One common ground of criticism for Alaska was Michener's lengthy descriptions of pre-history, as well as his long chapters on Alaskan animal life and geographical information. Michener spends pages describing tectonic plate movement, volcanic action in the northern Pacific, Wooly mammoth movement across the continent, and plant life on the tundra. Describing through fictitious stories the history of a landmass that became Alaska, Michener's style and form quickly become tedious and repetitive, and for lack of a better term, boring:
"In this placid, ponderous way, Mastodon lived out his uneventful life. If he defended himself against saber-tooths, and avoided falling into bogs from which he could not scramble free, and fled from the great fires set by lightning, he had little fear. Food was plentiful. He was still young enough to attract and hold females. And the seasons were not too hot and moist in summer or cold and dry in winter. He had a good life and he stumbled his gigantic way through it with dignity and gentleness "(19).
This style is entertaining and enjoyable for a few hundred pages, but reviewers such as the New York Times Book Review are tired of 900 page book after book of the same writing in different forms, tired of reviewing a "venerated monument" that the public adores.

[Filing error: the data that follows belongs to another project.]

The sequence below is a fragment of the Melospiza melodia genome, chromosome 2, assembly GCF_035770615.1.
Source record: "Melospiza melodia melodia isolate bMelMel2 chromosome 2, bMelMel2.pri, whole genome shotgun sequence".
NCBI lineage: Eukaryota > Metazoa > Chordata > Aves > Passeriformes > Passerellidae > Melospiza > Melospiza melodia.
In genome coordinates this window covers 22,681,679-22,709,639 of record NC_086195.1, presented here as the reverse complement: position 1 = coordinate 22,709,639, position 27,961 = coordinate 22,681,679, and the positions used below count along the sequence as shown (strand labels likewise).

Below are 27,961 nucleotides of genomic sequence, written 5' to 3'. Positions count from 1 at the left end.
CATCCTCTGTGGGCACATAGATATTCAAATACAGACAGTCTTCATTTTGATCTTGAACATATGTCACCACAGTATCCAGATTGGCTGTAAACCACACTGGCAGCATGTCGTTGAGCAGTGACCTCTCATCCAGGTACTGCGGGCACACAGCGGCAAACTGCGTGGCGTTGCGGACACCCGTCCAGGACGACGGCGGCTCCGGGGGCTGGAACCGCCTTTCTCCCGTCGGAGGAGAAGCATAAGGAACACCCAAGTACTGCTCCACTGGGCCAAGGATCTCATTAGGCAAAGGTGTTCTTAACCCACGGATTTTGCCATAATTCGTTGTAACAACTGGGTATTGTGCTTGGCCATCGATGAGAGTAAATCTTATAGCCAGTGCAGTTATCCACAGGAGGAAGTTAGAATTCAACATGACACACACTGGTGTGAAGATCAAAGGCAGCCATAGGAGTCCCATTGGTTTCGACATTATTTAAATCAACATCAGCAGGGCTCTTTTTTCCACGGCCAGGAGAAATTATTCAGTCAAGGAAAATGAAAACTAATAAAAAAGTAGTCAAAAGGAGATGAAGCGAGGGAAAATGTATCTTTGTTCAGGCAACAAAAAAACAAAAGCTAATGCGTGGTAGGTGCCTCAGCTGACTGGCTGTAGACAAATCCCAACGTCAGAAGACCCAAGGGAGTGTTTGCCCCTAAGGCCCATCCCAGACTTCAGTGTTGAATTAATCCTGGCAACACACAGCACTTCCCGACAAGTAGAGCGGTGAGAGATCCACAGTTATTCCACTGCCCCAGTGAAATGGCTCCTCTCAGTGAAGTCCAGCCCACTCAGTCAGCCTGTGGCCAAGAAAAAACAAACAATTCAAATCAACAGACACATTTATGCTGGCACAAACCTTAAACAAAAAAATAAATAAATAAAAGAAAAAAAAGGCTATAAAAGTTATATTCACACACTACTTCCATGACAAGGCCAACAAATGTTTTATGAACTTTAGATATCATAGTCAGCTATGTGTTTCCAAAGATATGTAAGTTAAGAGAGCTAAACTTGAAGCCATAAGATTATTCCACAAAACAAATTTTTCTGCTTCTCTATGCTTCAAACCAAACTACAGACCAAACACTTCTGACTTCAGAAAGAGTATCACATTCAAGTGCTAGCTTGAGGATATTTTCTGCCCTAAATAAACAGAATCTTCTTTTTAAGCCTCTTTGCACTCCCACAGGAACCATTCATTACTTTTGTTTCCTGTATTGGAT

James Michener's choice of Alaska for a topic of his book reflects the changing mobility of America as a nation, and the general increase in vacationing and people's interest in far-off lands. The twentieth century has been characterized by fast transportation, instant communication, and the ability to travel freely around the globe. Michener fed to this rise in travel, writing about exotic and far away places that interested the public. In Alaska he brings out both the good sides of the history as well as the bad, but in general he portrays the country as a mysterious, exciting destination for travelers: "in these remote and formless days little Alaska hung in suspense, uncertain as to where its mother continent would wander next, or what its climate would be, or what its destiny" (4). Over the forty years of his writing career Michener has written entertaining novels to a vacationing nation as we have developed more and more into a transportation society.